Today in the View From Nazareth, award winning journalist Jonathan Cook writes:
Corbyn’s democratic socialism is the first serious attempt by Labour since the Thatcher years to try to reverse the enormous and relentless economic gains made by Britain’s corporate ruling class. And Corbyn’s much more outspoken position in support of Palestinian rights – no different from his backing for black South Africans under apartheid rule – is unprecedented for a leader of a major British party.
That has made him especially vulnerable to attack both from a billionaire-owned media worried about his economic policies and from Israel lobbyists worried about where he might take British foreign policy on Israel.
Both have found antisemitism an effective weapon with which to damage Corbyn – both because of the seriousness of the offence and because it has been difficult to rebut such claims given the intentional blurring of antisemitism’s meaning since his election to lead Labour.
… Israel lobby groups in the Labour party, from the LFI to the Jewish Labour Movement, have pushed hard for Labour to change its rulebook on antisemitism. Last year the party was forced to adopt a controversial definition drafted by the International Holocaust Remembrance Alliance (IHRA), shifting the focus from hatred of Jews to criticism of Israel.
With media-wide consensus on Corbyn’s antisemitism problem, it was inevitable [many] British Jews would come to accept that Labour is indeed antisemitic. They have been living in a nationwide echo-chamber for the best part of four years.
Earlier in the piece, Cook had observed:
Last month the Economist magazine, no friend to Corbyn or the Labour party, published a survey of British attitudes towards Israel and Jews, broken down into ideological factions.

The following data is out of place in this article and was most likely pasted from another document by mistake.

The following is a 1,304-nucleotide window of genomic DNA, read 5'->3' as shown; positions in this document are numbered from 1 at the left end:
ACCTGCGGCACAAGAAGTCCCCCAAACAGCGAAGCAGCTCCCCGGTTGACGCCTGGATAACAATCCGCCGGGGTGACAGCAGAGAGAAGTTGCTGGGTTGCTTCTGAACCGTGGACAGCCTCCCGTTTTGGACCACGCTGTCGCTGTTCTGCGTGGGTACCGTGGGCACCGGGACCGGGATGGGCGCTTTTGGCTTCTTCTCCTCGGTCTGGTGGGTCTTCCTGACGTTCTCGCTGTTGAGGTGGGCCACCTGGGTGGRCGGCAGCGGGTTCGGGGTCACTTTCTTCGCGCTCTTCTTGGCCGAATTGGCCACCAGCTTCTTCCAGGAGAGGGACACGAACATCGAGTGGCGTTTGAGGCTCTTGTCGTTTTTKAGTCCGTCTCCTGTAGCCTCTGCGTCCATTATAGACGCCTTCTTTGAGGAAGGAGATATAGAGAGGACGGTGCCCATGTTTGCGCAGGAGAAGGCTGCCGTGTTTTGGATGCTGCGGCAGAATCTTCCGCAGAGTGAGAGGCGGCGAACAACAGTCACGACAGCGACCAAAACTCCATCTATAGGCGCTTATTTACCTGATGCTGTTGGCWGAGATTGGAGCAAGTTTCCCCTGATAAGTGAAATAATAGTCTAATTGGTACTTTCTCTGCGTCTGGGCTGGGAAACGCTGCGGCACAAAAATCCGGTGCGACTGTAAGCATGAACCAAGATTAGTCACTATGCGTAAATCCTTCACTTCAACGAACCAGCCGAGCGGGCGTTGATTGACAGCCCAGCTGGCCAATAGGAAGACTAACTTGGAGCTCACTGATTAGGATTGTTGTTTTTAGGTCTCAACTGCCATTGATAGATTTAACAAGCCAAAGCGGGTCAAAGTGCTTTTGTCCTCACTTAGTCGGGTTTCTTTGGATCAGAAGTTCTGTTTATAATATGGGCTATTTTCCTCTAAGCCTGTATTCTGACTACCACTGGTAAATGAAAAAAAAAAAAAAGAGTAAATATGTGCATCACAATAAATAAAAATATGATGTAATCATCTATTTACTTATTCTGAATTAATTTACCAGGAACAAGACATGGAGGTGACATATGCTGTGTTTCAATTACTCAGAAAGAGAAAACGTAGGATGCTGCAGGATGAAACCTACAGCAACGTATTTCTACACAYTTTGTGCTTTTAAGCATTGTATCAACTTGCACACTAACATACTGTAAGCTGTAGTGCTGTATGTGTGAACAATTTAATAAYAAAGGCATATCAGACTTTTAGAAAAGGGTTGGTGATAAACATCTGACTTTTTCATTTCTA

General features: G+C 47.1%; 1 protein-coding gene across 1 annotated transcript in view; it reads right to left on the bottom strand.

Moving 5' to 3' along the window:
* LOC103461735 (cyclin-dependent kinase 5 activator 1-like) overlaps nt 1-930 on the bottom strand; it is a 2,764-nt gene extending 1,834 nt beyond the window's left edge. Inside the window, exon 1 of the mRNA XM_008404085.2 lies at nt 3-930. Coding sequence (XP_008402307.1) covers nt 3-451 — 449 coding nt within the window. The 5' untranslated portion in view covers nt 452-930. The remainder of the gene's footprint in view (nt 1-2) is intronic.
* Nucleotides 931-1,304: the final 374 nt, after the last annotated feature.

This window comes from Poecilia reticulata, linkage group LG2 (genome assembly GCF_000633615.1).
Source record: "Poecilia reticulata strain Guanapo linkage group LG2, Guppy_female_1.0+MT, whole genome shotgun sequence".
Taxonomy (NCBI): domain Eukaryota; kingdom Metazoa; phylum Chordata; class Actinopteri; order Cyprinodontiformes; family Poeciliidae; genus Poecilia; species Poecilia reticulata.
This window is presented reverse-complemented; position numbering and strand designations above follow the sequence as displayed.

It found “very left wing” voters … among the least likely to hold antisemitic views though they also had the most critical views of Israel. Supporters of the right were three and a half times more likely to express antisemitic opinions. The centre, Lib Dems and the Blairite wing of Labour, expressed little antisemitism but also rarely criticised Israel.
…The Economist survey offered confirmation of Labour party records showing that instances of antisemitism among its 500,000 members were rare – at just 0.08 per cent of the membership.
[But] the evidence has been overshadowed by the new survey suggesting that much of the Jewish community views Corbyn’s Labour party as plagued by antisemitism … The main impression most British Jews have formed of Corbyn has been presented to them by a media hardly dispassionate about Labour’s prospects. It is owned and controlled by large corporations that have benefited from decades of free-market fundamentalism Labour is now threatening to overturn.
* * *